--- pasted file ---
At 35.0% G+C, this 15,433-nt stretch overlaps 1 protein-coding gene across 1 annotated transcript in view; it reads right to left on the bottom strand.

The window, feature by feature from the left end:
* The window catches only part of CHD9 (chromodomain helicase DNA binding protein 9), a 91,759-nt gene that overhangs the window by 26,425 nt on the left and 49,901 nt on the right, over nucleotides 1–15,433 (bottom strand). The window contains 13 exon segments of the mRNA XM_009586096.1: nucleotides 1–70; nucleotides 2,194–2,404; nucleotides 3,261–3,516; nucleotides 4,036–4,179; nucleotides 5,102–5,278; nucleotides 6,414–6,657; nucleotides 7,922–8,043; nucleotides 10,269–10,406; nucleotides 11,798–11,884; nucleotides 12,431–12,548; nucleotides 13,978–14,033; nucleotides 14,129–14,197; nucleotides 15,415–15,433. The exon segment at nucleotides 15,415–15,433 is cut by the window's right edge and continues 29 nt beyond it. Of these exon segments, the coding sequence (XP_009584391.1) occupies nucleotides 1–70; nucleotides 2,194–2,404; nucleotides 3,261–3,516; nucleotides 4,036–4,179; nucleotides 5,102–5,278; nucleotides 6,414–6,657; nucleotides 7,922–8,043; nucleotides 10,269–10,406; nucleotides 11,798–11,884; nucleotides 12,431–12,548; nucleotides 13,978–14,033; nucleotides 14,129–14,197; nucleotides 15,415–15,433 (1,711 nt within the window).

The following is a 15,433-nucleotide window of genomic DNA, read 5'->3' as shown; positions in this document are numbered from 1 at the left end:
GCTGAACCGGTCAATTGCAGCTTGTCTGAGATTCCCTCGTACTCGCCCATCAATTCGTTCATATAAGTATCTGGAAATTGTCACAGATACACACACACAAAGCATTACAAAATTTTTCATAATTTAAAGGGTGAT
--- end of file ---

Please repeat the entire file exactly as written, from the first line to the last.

At 35.0% G+C, this 15,433-nt stretch overlaps 1 protein-coding gene across 1 annotated transcript in view; it reads right to left on the bottom strand.

The window, feature by feature from the left end:
* The window catches only part of CHD9 (chromodomain helicase DNA binding protein 9), a 91,759-nt gene that overhangs the window by 26,425 nt on the left and 49,901 nt on the right, over nucleotides 1–15,433 (bottom strand). The window contains 13 exon segments of the mRNA XM_009586096.1: nucleotides 1–70; nucleotides 2,194–2,404; nucleotides 3,261–3,516; nucleotides 4,036–4,179; nucleotides 5,102–5,278; nucleotides 6,414–6,657; nucleotides 7,922–8,043; nucleotides 10,269–10,406; nucleotides 11,798–11,884; nucleotides 12,431–12,548; nucleotides 13,978–14,033; nucleotides 14,129–14,197; nucleotides 15,415–15,433. The exon segment at nucleotides 15,415–15,433 is cut by the window's right edge and continues 29 nt beyond it. Of these exon segments, the coding sequence (XP_009584391.1) occupies nucleotides 1–70; nucleotides 2,194–2,404; nucleotides 3,261–3,516; nucleotides 4,036–4,179; nucleotides 5,102–5,278; nucleotides 6,414–6,657; nucleotides 7,922–8,043; nucleotides 10,269–10,406; nucleotides 11,798–11,884; nucleotides 12,431–12,548; nucleotides 13,978–14,033; nucleotides 14,129–14,197; nucleotides 15,415–15,433 (1,711 nt within the window).

The following is a 15,433-nucleotide window of genomic DNA, read 5'->3' as shown; positions in this document are numbered from 1 at the left end:
GCTGAACCGGTCAATTGCAGCTTGTCTGAGATTCCCTCGTACTCGCCCATCAATTCGTTCATATAAGTATCTGGAAATTGTCACAGATACACACACACAAAGCATTACAAAATTTTTCATAATTTAAAGGGTGAT